Iran agreed Monday to allow expanded UN monitoring at the countrys nuclear sites,including at a new reactor,state TV reported,in a deal that could boost wider negotiations over Tehrans atomic programme.
The deal was struck during talks in Tehran with the UN nuclear chief as part of a parallel initiative to the broader efforts underway to ease Western concerns that Iran could one day develop nuclear weapons an assertion Iran vehemently denies.
The promise to grant wider access to UN nuclear inspectors could help push forward talks between Iran and world powers,which failed to reach a deal over the weekend but are scheduled to resume next week in Geneva.
The so-called roadmap described by Irans state TV would give the inspectors from International Atomic Energy Agency access to a key uranium mine and the site of a planned heavy water reactor,which uses a different type of coolant than regular water and produces greater amount of plutonium byproduct than conventional reactors.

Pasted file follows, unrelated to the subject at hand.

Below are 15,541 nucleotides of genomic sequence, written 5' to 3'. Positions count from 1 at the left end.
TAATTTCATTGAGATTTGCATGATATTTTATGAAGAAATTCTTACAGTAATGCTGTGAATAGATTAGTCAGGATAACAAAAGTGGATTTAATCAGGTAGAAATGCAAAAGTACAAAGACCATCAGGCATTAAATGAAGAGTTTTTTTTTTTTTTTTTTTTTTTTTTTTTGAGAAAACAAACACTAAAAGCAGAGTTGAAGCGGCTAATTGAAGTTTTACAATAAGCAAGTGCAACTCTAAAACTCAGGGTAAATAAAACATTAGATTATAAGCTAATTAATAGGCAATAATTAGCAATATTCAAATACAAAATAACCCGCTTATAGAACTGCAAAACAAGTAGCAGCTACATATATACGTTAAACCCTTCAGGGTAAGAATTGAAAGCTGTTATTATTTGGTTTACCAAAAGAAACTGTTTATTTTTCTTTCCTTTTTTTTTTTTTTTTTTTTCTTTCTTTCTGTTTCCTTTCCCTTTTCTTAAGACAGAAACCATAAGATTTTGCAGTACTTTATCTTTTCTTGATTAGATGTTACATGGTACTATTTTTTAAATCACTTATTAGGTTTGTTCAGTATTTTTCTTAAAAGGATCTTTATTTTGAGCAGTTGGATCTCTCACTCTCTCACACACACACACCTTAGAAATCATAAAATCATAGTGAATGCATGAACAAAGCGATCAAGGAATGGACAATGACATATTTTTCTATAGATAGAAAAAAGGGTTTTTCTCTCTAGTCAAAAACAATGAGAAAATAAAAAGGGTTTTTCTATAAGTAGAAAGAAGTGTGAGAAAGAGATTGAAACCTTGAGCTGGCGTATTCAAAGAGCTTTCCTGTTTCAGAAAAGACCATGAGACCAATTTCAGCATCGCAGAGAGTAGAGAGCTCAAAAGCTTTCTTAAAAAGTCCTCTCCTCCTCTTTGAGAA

During the weekend talks in Geneva between Iran and six world powers,France insisted more controls were needed on the planned reactor in the central city of Arak.
Plutonium can be used in nuclear weapons production,but separating it from the reactor byproducts requires a special technology that Iran does not currently possess.
Mondays deal also could open room for even wider inspections,but no details were given.
The practical measures will be implemented in the next three months,starting from today, UN nuclear chief Yukiyo Amano said in a news conference in Tehran.
Noticeable absent from the announcement was mention of the Parchin military facility southeast of Tehran. The IAEA has sought to revisit the site to investigate suspicions that explosive tests were carried out related to possible nuclear triggers.